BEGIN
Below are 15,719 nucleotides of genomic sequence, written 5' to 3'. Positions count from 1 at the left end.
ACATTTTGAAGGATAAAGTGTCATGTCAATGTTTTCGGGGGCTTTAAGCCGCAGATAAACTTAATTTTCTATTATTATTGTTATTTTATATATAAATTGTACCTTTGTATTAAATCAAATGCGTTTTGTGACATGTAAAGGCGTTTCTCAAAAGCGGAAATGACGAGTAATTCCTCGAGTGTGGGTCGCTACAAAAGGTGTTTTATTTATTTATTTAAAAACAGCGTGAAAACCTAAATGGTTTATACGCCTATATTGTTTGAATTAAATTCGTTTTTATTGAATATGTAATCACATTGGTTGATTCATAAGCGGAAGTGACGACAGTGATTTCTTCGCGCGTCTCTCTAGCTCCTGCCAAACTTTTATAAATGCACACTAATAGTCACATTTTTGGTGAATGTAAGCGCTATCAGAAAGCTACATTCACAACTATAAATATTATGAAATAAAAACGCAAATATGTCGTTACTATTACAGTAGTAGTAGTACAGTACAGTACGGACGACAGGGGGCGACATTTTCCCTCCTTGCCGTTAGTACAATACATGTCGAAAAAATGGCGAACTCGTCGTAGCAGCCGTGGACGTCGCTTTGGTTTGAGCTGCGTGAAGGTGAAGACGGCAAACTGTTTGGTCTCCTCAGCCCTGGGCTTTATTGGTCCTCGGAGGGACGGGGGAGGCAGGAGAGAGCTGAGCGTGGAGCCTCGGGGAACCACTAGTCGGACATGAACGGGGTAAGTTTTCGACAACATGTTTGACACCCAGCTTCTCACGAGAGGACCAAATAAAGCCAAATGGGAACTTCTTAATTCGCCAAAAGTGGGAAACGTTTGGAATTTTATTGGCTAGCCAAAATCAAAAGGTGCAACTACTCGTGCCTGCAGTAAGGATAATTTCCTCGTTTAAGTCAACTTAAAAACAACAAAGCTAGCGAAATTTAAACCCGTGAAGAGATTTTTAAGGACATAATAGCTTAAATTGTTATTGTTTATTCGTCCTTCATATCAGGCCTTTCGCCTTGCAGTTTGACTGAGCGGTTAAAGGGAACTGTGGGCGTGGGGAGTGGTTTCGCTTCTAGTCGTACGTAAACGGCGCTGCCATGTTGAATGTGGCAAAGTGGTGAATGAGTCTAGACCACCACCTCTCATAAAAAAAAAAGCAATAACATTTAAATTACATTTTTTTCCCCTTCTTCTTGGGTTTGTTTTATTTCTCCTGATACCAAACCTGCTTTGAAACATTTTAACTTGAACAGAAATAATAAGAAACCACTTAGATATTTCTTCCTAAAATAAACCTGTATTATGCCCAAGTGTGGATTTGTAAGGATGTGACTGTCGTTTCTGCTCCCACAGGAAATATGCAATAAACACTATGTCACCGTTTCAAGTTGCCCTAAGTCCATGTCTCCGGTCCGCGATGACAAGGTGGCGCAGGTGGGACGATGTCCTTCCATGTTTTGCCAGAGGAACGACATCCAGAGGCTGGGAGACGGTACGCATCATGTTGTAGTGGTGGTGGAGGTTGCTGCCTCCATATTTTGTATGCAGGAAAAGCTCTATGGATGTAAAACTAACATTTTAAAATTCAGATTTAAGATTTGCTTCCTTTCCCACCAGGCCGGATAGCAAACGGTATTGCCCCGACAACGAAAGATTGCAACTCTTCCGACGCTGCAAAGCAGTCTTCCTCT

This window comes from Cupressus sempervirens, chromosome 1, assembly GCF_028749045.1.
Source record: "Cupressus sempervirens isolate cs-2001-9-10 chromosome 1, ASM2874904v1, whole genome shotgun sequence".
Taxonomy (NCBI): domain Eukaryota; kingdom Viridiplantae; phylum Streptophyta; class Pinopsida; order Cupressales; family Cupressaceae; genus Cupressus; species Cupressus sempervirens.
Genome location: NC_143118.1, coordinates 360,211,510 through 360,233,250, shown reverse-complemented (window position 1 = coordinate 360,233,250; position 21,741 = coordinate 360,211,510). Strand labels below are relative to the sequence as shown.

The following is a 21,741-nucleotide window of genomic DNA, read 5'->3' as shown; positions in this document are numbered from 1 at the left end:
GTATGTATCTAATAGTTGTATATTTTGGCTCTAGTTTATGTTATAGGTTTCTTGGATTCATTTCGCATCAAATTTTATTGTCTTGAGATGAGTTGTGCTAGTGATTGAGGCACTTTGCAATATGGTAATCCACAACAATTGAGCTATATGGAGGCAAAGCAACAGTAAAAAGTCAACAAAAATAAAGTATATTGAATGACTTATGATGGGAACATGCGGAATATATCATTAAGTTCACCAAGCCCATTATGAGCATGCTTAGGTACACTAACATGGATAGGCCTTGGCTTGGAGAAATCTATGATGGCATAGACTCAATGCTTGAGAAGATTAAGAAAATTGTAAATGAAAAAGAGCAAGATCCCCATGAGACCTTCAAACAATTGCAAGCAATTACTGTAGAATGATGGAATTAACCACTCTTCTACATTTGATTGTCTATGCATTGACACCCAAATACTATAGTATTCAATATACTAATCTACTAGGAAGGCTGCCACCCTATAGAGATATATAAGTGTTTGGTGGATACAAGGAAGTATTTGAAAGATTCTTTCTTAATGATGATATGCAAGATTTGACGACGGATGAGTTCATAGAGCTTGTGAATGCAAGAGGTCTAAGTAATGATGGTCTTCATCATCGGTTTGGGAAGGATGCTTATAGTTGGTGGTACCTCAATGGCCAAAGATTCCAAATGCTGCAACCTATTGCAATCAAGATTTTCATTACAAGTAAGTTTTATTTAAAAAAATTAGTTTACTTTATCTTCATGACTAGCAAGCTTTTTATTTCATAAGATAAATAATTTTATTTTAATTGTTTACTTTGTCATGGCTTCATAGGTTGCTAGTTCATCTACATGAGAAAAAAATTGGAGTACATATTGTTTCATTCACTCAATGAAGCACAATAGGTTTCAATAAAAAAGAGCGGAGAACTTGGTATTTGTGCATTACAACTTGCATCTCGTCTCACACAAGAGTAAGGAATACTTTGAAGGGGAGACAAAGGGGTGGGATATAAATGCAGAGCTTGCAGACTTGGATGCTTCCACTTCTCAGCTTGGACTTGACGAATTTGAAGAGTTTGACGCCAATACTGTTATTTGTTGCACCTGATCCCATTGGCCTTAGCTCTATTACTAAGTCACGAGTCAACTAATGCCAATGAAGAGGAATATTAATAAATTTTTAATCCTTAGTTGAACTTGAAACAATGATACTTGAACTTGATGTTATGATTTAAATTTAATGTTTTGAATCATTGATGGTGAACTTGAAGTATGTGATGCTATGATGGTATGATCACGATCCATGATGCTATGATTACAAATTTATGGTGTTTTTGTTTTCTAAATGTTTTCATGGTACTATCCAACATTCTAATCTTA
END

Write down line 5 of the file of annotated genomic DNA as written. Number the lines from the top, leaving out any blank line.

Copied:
Taxonomy (NCBI): domain Eukaryota; kingdom Viridiplantae; phylum Streptophyta; class Pinopsida; order Cupressales; family Cupressaceae; genus Cupressus; species Cupressus sempervirens.